Eagles are mating, salmon is grilling, the moon is super — it’s spring on our rock

P1240315.JPGBald eagles nuzzle after getting frisky in a treetop in view of our Nuthatch cabin. Female eagles are usually about a third larger than males, so that might be a female on the right.

IMG_7955A FEW YEARS AGO WE HAD AN EAGLE’S NEST on Center Island. Maybe again this year?

A little research tells me that eagles tend to nest not far from where they fledged, in a place with high, perchable treetops, near water, with relatively little human activity. We’re ticking off the boxes. Bing, bing and bing.

After seeing few bald eagles here in recent years, they’re back. Recently I saw five of the big birds whirling around a crab boat that was dumping bait in Lopez Sound. Often, we’ve seen a pair soaring and circling high over our island. Their high-pitched, trilling “skree, skree” call has been a common, adrenalin-spiking addition to our island soundtrack. A high Douglas fir treetop within sight of our cabin seems to be a favorite perch.

Yesterday, we spotted two big eagles snuggled together on that tree. This morning, they were back, and there seemed to be some hanky-panky going on, with lots of squawking and flapping about on that precarious perch. Could it be love?

Today we welcome spring, and it seems the eagles know all about what’s supposed to happen in springtime in the wild world.

With sunny-day temperatures approaching 70 degrees F., our island suddenly smells green, lush and deliciously alive, after a long spell of winter.

Barbara and I celebrated last evening with a salmon barbecue on our deck. I also tossed on the grill a few Manila clams and an oyster that a neighbor kindly donated from his low-tide harvest this week on an island beach.

Tonight, we’ll watch for the Super Worm Moon, which makes a rare appearance on the equinox. Why “super”? Why “worm”?

  • It’s called a super moon — the last one of 2019 — when a full moon is at its closest point to Earth, or perigee, along the moon’s slightly elliptical orbit. That makes it appear about 14 percent bigger and about 30 percent brighter than average full moons.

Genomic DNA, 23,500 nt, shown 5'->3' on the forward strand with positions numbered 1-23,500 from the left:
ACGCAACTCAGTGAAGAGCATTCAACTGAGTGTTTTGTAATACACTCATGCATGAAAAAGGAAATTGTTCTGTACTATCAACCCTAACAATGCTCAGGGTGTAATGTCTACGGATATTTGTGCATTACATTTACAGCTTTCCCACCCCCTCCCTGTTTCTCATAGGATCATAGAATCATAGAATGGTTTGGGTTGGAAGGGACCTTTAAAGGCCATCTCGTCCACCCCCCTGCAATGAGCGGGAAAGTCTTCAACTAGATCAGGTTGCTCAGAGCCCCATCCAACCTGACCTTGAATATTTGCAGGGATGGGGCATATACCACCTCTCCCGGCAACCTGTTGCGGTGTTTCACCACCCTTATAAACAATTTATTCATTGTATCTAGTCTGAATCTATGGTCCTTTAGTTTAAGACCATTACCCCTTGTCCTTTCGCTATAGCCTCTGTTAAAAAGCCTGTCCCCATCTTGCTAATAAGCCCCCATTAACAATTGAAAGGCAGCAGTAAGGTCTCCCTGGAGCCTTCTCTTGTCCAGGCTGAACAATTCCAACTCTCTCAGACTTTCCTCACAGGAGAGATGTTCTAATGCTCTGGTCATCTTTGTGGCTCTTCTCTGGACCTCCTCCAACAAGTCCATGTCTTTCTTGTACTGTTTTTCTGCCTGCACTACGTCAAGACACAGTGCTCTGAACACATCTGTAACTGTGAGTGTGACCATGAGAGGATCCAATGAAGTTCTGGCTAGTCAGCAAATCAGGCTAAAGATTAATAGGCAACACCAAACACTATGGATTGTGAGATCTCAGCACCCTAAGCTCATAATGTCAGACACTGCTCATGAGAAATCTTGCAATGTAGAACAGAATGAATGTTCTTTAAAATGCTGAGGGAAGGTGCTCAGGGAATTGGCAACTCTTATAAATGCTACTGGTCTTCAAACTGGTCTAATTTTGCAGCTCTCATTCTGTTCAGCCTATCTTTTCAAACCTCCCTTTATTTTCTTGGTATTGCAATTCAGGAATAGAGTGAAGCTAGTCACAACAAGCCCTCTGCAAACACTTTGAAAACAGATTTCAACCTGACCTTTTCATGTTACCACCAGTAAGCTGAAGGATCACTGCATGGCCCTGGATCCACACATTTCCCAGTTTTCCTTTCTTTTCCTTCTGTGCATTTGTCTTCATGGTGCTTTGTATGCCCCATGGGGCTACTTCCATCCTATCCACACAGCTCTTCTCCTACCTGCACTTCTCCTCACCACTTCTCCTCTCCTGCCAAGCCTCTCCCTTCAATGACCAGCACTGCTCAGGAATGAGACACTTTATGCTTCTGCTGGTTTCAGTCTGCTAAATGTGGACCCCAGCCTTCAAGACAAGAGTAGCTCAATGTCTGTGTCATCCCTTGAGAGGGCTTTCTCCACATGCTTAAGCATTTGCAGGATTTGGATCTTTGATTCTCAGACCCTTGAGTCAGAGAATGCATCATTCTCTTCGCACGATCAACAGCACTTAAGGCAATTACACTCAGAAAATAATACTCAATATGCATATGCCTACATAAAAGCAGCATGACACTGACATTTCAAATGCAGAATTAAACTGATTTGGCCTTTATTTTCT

• March’s full moon is called the Worm Moon because March is when the frozen soil thaws and earthworms reappear, to the delight of robins everywhere.

Welcome spring with us. It would be a great night to make like Edward Lear’s owl and pussycat, and dance by the light of the moon. cropped-1-anchor.jpg

Here’s my retirement performance evaluation

P1240046.JPGLooking through a screen of scenic madronas toward a nature preserve on neighboring Decatur Island: One of the tranquil scenes from our frequent walks circling Center Island.

IMG_7955THE YEAR-ROUND POPULATION of our 176-acre island has swelled to more than 20, and not all are of the leisure class like Barbara and me. Some telecommute, others divide their time between Center Island and a Seattle office. So I recently heard a discussion of workplace performance evaluations.

If you, too, have been part of the great unwashed who have had to work for a paycheck, you’ve likely run up against a system of ratings in which you have to kowtow to a boss who gets to decide whether you regularly meet or exceed “expectations.”

As an official Old Fart (somewhere I have my membership card), I am nostalgic for the days when we would all just work hard, do our best, and any employer with half a wit to rub together could see that we deserved a raise every year.

But in the post-Reagan years, everything was turned over to the bean counters and there had to be — what’s the magic word? — a metric for work performance. Most of us have had brushes with some sort of performance evaluation system that seemed designed by the kind of person who would pluck the eyeballs out of a road-kill ‘possum, just because they could.